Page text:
For the follow up, you spent half your time making your prototype pretty. Unfortunately, to be overly blunt, you suck at drawing. You spent untold hours on something that didn't quite meet your vision. As a result, you didn't get a chance to polish and balance the game mechanics. You know...the part that makes a game fun. There is only so much time in your day and you wasted a good chunk of it on getting past that first 15 second impression.

The next time you make a prototype, use these graphics. If you can reduce the time you spend on futzing with graphics from 40% to 5%, you can put more time into those fun game mechanics you've been dreaming about. The magic is that your graphics will now look good enough to get you through the first 15 seconds of your demo. Your friend will perk up and stay engaged long enough to give you feedback all the wonderful work that you've put into your prototype.

Let me know if there is anything major missing. These were surprisingly fun to draw.

take care,
Danc

Download 'em here
Vectors: Ideal for Silverlight or WPF experimentation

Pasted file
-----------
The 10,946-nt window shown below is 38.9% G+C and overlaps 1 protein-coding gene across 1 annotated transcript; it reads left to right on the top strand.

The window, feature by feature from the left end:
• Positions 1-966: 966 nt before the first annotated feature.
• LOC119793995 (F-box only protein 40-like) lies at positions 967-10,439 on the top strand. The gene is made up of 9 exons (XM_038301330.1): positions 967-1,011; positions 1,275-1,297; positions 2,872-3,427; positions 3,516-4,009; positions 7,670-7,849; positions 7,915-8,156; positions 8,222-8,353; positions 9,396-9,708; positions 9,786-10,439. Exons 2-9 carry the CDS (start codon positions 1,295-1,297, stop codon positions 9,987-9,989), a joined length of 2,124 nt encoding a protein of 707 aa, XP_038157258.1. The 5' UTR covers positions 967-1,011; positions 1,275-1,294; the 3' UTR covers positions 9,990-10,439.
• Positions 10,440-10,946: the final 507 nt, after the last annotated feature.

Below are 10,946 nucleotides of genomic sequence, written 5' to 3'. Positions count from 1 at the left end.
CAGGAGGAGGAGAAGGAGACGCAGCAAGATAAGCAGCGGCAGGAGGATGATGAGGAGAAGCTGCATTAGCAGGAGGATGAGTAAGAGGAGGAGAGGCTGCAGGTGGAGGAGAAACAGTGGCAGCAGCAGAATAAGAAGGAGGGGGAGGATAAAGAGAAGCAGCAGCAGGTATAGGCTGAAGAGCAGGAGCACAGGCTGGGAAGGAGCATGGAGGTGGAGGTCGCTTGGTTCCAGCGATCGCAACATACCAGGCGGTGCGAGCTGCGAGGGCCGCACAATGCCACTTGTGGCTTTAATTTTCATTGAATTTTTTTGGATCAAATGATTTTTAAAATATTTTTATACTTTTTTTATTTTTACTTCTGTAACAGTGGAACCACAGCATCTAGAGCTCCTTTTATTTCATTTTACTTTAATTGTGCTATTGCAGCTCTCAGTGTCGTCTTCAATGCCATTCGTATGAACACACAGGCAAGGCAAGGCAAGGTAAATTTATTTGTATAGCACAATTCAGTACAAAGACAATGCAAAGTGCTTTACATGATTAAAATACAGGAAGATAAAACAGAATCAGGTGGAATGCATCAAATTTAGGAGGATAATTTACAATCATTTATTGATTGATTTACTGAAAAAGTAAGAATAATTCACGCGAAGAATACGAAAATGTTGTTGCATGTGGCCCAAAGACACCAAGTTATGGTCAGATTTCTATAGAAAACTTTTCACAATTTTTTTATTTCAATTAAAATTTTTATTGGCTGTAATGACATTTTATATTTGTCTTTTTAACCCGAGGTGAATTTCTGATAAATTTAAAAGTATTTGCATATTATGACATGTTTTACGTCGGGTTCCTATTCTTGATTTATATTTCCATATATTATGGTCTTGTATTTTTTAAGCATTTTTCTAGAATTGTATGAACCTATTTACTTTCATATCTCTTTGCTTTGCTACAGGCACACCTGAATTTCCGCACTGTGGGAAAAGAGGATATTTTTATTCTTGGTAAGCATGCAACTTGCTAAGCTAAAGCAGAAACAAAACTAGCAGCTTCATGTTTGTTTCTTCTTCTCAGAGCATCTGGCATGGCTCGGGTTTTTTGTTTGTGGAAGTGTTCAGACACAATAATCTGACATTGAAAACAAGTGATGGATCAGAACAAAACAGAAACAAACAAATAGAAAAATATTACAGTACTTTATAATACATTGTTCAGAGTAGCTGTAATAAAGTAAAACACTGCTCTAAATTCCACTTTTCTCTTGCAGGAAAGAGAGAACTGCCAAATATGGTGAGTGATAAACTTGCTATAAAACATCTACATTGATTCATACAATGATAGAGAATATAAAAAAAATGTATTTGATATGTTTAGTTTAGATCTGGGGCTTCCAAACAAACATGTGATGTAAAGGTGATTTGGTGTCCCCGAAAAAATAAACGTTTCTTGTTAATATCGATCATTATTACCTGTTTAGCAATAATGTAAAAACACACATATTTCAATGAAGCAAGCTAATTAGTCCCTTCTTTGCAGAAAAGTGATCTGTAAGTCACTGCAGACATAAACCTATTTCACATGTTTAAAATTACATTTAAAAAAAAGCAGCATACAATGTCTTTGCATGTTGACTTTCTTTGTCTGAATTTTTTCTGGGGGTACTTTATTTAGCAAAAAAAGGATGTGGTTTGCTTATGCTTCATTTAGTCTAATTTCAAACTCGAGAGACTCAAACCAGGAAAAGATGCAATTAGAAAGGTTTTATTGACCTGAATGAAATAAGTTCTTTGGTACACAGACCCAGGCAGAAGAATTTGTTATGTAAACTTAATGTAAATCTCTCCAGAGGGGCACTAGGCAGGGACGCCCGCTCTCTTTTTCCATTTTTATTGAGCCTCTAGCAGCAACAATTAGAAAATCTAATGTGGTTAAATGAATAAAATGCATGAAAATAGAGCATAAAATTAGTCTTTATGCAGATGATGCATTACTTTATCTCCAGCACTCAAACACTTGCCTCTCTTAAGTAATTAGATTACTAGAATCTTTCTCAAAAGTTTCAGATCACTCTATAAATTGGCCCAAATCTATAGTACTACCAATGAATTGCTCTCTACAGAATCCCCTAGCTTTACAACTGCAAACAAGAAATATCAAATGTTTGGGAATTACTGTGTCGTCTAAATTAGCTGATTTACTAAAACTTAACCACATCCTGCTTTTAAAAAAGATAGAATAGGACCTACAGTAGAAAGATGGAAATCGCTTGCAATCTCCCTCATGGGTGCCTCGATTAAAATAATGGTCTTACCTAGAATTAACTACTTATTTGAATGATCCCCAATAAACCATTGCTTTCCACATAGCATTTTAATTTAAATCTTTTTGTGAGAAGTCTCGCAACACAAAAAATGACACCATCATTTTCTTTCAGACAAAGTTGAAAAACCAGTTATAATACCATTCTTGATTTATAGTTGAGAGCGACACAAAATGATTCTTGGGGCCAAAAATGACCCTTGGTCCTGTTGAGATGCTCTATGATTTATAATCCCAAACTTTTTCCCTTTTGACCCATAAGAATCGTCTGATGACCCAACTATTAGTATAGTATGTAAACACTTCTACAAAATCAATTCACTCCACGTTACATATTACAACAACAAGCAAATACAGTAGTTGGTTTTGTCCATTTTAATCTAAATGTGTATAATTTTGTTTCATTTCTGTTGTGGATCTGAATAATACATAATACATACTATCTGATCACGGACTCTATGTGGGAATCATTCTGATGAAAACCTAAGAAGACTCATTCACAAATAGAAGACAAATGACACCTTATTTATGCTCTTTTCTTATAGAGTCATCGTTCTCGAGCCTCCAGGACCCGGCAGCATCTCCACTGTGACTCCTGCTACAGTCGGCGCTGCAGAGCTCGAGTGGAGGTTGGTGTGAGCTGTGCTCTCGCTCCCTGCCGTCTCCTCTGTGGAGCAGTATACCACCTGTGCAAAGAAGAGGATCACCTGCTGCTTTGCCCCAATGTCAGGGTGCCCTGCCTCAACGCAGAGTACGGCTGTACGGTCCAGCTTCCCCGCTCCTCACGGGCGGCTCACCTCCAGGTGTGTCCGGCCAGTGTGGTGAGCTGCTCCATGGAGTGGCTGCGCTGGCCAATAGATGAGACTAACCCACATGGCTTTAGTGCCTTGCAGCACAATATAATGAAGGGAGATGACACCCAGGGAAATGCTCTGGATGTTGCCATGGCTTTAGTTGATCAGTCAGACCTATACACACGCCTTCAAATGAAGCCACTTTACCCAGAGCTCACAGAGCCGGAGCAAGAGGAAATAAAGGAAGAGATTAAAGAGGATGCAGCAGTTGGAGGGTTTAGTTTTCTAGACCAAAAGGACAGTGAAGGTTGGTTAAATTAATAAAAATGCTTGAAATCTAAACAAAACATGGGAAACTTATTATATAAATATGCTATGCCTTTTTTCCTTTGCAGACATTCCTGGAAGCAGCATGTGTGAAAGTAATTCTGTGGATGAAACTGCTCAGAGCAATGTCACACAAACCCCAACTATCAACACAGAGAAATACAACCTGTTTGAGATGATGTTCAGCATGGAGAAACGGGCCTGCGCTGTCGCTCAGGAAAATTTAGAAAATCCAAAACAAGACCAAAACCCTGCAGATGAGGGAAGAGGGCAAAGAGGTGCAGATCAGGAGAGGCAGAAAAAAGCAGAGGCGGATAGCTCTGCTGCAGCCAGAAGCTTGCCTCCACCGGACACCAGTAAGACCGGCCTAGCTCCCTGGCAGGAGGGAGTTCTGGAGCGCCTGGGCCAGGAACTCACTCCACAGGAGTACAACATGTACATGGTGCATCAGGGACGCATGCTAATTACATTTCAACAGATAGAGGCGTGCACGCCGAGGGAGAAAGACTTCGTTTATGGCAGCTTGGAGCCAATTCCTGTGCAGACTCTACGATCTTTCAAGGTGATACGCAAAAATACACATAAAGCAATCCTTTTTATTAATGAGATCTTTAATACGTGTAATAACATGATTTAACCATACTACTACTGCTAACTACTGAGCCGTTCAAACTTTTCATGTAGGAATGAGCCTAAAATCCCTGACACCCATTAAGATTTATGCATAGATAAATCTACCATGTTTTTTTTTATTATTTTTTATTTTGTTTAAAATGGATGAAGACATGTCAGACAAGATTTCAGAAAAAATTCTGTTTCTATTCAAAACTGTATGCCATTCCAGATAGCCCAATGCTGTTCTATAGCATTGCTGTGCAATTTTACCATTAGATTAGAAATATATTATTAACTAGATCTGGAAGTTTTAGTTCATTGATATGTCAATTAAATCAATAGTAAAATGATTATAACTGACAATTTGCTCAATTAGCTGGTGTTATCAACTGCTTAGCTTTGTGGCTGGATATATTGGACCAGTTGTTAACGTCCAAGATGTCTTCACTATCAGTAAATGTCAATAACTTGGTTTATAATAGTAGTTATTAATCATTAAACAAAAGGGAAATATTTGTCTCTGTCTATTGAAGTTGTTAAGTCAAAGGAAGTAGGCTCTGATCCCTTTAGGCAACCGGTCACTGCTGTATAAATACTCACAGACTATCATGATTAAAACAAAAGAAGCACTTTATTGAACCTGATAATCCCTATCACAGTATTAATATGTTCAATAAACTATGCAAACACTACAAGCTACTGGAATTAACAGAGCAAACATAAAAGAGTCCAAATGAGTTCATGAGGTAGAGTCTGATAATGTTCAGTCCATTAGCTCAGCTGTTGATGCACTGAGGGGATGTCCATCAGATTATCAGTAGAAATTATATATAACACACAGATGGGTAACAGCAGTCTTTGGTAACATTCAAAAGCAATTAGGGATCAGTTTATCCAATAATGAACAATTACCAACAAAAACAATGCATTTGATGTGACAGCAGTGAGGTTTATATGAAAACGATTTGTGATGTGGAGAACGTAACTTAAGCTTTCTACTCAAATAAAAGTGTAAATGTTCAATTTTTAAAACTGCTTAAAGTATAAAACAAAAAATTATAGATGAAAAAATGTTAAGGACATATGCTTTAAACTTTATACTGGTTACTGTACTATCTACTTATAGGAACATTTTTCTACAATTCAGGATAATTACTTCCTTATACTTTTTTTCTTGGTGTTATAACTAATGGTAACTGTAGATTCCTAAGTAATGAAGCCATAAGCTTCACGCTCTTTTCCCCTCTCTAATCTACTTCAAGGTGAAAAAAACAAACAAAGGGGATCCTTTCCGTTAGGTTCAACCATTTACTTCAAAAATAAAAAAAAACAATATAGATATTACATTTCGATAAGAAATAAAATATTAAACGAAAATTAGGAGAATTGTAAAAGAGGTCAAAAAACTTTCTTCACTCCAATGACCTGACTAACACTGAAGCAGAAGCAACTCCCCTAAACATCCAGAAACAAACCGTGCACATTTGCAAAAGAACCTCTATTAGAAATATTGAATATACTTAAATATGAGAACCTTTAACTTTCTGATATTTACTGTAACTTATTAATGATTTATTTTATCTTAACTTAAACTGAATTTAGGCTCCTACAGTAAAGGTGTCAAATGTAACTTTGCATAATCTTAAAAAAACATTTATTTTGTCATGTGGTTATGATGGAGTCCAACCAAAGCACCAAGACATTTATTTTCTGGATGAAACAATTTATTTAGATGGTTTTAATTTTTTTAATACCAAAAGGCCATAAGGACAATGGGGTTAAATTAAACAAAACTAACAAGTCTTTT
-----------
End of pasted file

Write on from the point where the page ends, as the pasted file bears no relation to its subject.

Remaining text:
Bitmap: Good for that vast world of pixel engines

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Tuesday, May 01, 2007

Thoughts on Silverlight, Expression and Games

I just got out of the packed keynote for MIX 07 in the surreal universe that is Las Vegas. The event was set in an enormous hall at the Venetian with four cinema sized screens dominating the stage. You could see individual pores on each speaker. A band on raised stage was rocking out to sweet accordion music set to what appears to be lyrics about pickles. All around me are masses of developers, designers and Microsoft folks gabbing about art, Macs and revolutionary new technologies. Wait, where was the chatter about black helicopters and the joys of pragmatic Outlook maintenance? Cultural dissonance rocks my world.

The big news of the event is that Silverlight will have will have full .NET support. Silverlight, for those who haven’t been following the glorious web technology soap opera, is a cute little browser plug-in that allows you to build rich internet applications. I think technologies like this are good for game developers. More on that in a bit.